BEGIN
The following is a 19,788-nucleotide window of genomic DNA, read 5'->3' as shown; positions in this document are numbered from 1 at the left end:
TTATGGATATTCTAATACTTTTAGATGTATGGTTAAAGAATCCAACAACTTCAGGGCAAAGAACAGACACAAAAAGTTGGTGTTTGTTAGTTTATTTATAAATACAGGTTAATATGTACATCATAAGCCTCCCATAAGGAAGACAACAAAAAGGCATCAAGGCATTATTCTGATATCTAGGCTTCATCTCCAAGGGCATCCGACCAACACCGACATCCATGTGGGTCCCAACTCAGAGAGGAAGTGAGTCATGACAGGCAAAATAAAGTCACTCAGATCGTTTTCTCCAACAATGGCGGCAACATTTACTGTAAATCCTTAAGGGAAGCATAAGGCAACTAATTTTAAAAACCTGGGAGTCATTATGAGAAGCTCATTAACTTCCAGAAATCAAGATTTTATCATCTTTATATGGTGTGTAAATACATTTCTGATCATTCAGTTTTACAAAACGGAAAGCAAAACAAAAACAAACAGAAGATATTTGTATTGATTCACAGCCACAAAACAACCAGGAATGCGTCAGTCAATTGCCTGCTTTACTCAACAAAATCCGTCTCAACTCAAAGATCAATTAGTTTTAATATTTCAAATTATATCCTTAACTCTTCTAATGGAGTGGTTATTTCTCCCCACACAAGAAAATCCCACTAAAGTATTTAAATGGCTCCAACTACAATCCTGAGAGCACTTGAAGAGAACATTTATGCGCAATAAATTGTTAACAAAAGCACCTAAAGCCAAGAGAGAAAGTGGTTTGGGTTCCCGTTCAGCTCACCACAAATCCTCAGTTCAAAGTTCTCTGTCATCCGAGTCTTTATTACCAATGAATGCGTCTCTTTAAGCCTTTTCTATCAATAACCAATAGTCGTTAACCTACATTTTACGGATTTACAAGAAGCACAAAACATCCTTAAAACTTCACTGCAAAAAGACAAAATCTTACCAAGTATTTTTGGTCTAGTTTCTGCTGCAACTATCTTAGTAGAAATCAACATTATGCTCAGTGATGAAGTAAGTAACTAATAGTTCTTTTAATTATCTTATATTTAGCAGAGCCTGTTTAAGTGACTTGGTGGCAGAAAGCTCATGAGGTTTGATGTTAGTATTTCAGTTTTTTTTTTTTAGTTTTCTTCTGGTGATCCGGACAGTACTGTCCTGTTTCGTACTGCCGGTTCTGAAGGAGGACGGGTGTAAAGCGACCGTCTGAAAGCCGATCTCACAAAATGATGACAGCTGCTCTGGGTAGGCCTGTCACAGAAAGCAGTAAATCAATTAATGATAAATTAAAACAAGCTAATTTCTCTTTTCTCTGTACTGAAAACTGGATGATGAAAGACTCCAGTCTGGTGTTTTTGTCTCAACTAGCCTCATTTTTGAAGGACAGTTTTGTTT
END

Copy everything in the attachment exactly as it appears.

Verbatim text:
The following is a 19,788-nucleotide window of genomic DNA, read 5'->3' as shown; positions in this document are numbered from 1 at the left end:
TTATGGATATTCTAATACTTTTAGATGTATGGTTAAAGAATCCAACAACTTCAGGGCAAAGAACAGACACAAAAAGTTGGTGTTTGTTAGTTTATTTATAAATACAGGTTAATATGTACATCATAAGCCTCCCATAAGGAAGACAACAAAAAGGCATCAAGGCATTATTCTGATATCTAGGCTTCATCTCCAAGGGCATCCGACCAACACCGACATCCATGTGGGTCCCAACTCAGAGAGGAAGTGAGTCATGACAGGCAAAATAAAGTCACTCAGATCGTTTTCTCCAACAATGGCGGCAACATTTACTGTAAATCCTTAAGGGAAGCATAAGGCAACTAATTTTAAAAACCTGGGAGTCATTATGAGAAGCTCATTAACTTCCAGAAATCAAGATTTTATCATCTTTATATGGTGTGTAAATACATTTCTGATCATTCAGTTTTACAAAACGGAAAGCAAAACAAAAACAAACAGAAGATATTTGTATTGATTCACAGCCACAAAACAACCAGGAATGCGTCAGTCAATTGCCTGCTTTACTCAACAAAATCCGTCTCAACTCAAAGATCAATTAGTTTTAATATTTCAAATTATATCCTTAACTCTTCTAATGGAGTGGTTATTTCTCCCCACACAAGAAAATCCCACTAAAGTATTTAAATGGCTCCAACTACAATCCTGAGAGCACTTGAAGAGAACATTTATGCGCAATAAATTGTTAACAAAAGCACCTAAAGCCAAGAGAGAAAGTGGTTTGGGTTCCCGTTCAGCTCACCACAAATCCTCAGTTCAAAGTTCTCTGTCATCCGAGTCTTTATTACCAATGAATGCGTCTCTTTAAGCCTTTTCTATCAATAACCAATAGTCGTTAACCTACATTTTACGGATTTACAAGAAGCACAAAACATCCTTAAAACTTCACTGCAAAAAGACAAAATCTTACCAAGTATTTTTGGTCTAGTTTCTGCTGCAACTATCTTAGTAGAAATCAACATTATGCTCAGTGATGAAGTAAGTAACTAATAGTTCTTTTAATTATCTTATATTTAGCAGAGCCTGTTTAAGTGACTTGGTGGCAGAAAGCTCATGAGGTTTGATGTTAGTATTTCAGTTTTTTTTTTTTAGTTTTCTTCTGGTGATCCGGACAGTACTGTCCTGTTTCGTACTGCCGGTTCTGAAGGAGGACGGGTGTAAAGCGACCGTCTGAAAGCCGATCTCACAAAATGATGACAGCTGCTCTGGGTAGGCCTGTCACAGAAAGCAGTAAATCAATTAATGATAAATTAAAACAAGCTAATTTCTCTTTTCTCTGTACTGAAAACTGGATGATGAAAGACTCCAGTCTGGTGTTTTTGTCTCAACTAGCCTCATTTTTGAAGGACAGTTTTGTTT